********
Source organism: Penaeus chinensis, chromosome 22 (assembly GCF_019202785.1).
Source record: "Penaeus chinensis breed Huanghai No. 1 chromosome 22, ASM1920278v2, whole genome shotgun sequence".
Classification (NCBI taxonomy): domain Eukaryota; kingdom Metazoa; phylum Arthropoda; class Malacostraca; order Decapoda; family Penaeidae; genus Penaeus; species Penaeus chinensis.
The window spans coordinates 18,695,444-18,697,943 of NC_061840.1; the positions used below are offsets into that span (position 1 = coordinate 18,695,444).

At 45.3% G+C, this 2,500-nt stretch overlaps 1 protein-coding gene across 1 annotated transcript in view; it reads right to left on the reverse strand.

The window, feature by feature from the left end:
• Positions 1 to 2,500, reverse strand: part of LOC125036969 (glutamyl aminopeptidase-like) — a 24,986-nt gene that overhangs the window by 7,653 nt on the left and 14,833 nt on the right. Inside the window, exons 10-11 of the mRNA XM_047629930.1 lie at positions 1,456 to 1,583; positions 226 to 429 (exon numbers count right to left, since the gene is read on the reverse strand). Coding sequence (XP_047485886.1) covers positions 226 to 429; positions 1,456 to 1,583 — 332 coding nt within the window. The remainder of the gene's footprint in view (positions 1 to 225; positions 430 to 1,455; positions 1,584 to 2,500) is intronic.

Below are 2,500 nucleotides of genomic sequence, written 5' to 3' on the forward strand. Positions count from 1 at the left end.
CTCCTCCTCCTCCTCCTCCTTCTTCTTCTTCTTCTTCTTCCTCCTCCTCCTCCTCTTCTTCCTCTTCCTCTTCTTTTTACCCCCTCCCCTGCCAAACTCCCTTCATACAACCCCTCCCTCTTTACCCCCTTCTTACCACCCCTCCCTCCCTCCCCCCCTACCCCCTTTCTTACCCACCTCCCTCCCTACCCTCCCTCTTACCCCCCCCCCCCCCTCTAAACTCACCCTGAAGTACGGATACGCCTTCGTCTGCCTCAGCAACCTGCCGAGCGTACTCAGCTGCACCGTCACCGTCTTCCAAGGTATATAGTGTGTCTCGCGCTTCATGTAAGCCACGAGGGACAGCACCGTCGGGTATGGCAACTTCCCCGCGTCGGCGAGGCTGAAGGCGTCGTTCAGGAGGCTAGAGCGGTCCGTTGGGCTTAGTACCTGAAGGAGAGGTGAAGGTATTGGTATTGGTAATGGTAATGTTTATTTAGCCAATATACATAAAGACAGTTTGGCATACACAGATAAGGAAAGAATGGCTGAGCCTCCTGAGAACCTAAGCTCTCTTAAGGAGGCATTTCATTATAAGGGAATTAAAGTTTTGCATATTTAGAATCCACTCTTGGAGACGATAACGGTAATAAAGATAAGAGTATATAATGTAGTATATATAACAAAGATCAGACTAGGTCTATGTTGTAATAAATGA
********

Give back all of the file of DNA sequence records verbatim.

Source organism: Penaeus chinensis, chromosome 22 (assembly GCF_019202785.1).
Source record: "Penaeus chinensis breed Huanghai No. 1 chromosome 22, ASM1920278v2, whole genome shotgun sequence".
Classification (NCBI taxonomy): domain Eukaryota; kingdom Metazoa; phylum Arthropoda; class Malacostraca; order Decapoda; family Penaeidae; genus Penaeus; species Penaeus chinensis.
The window spans coordinates 18,695,444-18,697,943 of NC_061840.1; the positions used below are offsets into that span (position 1 = coordinate 18,695,444).

At 45.3% G+C, this 2,500-nt stretch overlaps 1 protein-coding gene across 1 annotated transcript in view; it reads right to left on the reverse strand.

The window, feature by feature from the left end:
• Positions 1 to 2,500, reverse strand: part of LOC125036969 (glutamyl aminopeptidase-like) — a 24,986-nt gene that overhangs the window by 7,653 nt on the left and 14,833 nt on the right. Inside the window, exons 10-11 of the mRNA XM_047629930.1 lie at positions 1,456 to 1,583; positions 226 to 429 (exon numbers count right to left, since the gene is read on the reverse strand). Coding sequence (XP_047485886.1) covers positions 226 to 429; positions 1,456 to 1,583 — 332 coding nt within the window. The remainder of the gene's footprint in view (positions 1 to 225; positions 430 to 1,455; positions 1,584 to 2,500) is intronic.

Below are 2,500 nucleotides of genomic sequence, written 5' to 3' on the forward strand. Positions count from 1 at the left end.
CTCCTCCTCCTCCTCCTCCTTCTTCTTCTTCTTCTTCTTCCTCCTCCTCCTCCTCTTCTTCCTCTTCCTCTTCTTTTTACCCCCTCCCCTGCCAAACTCCCTTCATACAACCCCTCCCTCTTTACCCCCTTCTTACCACCCCTCCCTCCCTCCCCCCCTACCCCCTTTCTTACCCACCTCCCTCCCTACCCTCCCTCTTACCCCCCCCCCCCCCTCTAAACTCACCCTGAAGTACGGATACGCCTTCGTCTGCCTCAGCAACCTGCCGAGCGTACTCAGCTGCACCGTCACCGTCTTCCAAGGTATATAGTGTGTCTCGCGCTTCATGTAAGCCACGAGGGACAGCACCGTCGGGTATGGCAACTTCCCCGCGTCGGCGAGGCTGAAGGCGTCGTTCAGGAGGCTAGAGCGGTCCGTTGGGCTTAGTACCTGAAGGAGAGGTGAAGGTATTGGTATTGGTAATGGTAATGTTTATTTAGCCAATATACATAAAGACAGTTTGGCATACACAGATAAGGAAAGAATGGCTGAGCCTCCTGAGAACCTAAGCTCTCTTAAGGAGGCATTTCATTATAAGGGAATTAAAGTTTTGCATATTTAGAATCCACTCTTGGAGACGATAACGGTAATAAAGATAAGAGTATATAATGTAGTATATATAACAAAGATCAGACTAGGTCTATGTTGTAATAAATGA